Church leaders urge withdraw of controversial section of Hate Crime Bill to allow “adequate consideration”   Friday 12 February   An unprecedented alliance of Catholic and Evangelical church leaders are urging the Scottish Government to drop part of its proposed Hate Crime and Public Order (Scotland) Bill to allow time for “detailed consideration of crucial provisions.” The Bill, which would potentially criminalise any criticism of Transgender ideology has been criticised by the Catholic Church, the Free Church of Scotland and the Evangelical Alliance.   In a letter addressed today (Friday 12 February) to the Cabinet Secretary for Justice Humza Yousaf, the church leaders call for greater protections for freedom of expression and say:   “We believe that people should be completely free to disagree with our faith in any way, including mocking and ridiculing us. We are convinced that our faith is true and has a sufficient evidential basis to withstand any criticism, we therefore welcome open debate.”    By contrast, concerns are raised that any disagreement with or criticism of Transgender identity could fall foul of the new law, if passed in its current form. The church leaders point out, that “Transgender identity has been subject of extensive and emotional public discussion. Such free discussion and criticism of views is vital as society wrestles with these ideas.” They warn however, that they “cannot accept that any position or opinion at variance with the proposition that sex (or gender) is fluid and changeable should not be heard.”   The letter marks the first time Catholic, Free Church and Evangelical Alliance leaders have jointly petitioned the Scottish Government and sought a meeting with the Cabinet Secretary for Justice. Supporting “open and honest debate” the letter ends with an assertion, that “A right to claim that binary sex does not exist or is fluid must be matched with a right to disagree with that opinion; and protection from prosecution for holding it.” As well as a warning that: ”The Parliament now has approximately four weeks to complete the passage of the bill. This is extraordinarily tight and risks inadequate and ill-thought through legislation being passed. No workable solutions to issues of freedom of expression have so far been suggested. If no such solutions can be found we hope the Scottish Government will now consider withdrawing the stirring up hatred offences in Part 2 of the bill to allow more detailed consideration and discussion and to ensure freedom of expression provisions, which enshrine free and open debate, are afforded the scrutiny they require.”   ENDS   Peter Kearney Director Catholic Media Office 5 St. Vincent Place Glasgow G1 2DH 0141 221 116807968 122291 pk@scmo.org www.scmo.org     Notes to Editors:   The full text of the letter is shown below. Humza Yousaf MSP Cabinet Secretary for Justice The Scottish Government St. Andrew's House Edinburgh EH1 3DG   Friday 12th February 2021   Dear Mr Yousaf,     Hate Crime and Public Order (Scotland) Bill – Stage 2 amendments   We are writing to you as representatives of three communities of churches in Scotland in relation to the progress of the Hate Crime and Public Order (Scotland) bill at Stage 2 and to ask if we may be able to meet with you in the coming days in relation to this.   As you know we have engaged extensively throughout the bill process including a number of meetings with you and your officials, and all gave oral evidence to the Justice Committee on 10th November. In all of this we have sought to play a constructive role. We recognise the sensitivities involved in this bill, have sought consensus, and looked to help play our part in protecting vulnerable communities from hate crime whilst at the same time protecting fundamental freedoms on which we all depend for our common life. Our approach has never been to just narrowly consider...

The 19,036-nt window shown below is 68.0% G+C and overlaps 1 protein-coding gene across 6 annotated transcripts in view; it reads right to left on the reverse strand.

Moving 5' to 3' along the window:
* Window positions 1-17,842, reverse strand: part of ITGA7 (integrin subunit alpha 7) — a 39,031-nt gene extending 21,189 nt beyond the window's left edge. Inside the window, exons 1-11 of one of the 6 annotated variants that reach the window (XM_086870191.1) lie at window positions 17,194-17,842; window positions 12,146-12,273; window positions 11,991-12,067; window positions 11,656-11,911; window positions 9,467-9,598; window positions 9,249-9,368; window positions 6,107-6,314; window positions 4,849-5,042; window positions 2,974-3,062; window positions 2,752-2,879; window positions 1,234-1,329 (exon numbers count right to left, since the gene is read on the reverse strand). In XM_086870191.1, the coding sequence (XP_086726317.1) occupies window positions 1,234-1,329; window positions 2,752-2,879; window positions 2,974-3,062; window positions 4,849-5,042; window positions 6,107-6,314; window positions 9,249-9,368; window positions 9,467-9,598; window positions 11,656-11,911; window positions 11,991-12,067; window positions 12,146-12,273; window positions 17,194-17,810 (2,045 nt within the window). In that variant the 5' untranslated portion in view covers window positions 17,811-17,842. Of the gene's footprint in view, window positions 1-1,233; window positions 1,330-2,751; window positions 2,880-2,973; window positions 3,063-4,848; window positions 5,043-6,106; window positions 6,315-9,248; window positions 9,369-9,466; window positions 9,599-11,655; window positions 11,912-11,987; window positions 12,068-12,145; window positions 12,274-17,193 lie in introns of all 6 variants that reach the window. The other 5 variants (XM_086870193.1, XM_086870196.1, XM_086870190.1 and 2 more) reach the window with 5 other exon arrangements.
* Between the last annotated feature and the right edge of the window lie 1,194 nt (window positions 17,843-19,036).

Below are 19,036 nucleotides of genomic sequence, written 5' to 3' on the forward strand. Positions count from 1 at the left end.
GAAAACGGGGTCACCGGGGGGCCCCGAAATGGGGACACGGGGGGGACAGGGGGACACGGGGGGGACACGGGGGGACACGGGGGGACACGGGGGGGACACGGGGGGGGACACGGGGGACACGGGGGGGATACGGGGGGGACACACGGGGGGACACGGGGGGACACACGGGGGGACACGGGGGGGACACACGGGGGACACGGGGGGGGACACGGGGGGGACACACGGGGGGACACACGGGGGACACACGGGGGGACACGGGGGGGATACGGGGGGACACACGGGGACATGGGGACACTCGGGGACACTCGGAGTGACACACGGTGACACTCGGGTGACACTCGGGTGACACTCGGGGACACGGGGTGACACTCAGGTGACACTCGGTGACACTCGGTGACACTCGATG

FUNERAL MASS FOR BISHOP VINCENT LOGAN 26 JANUARY 2021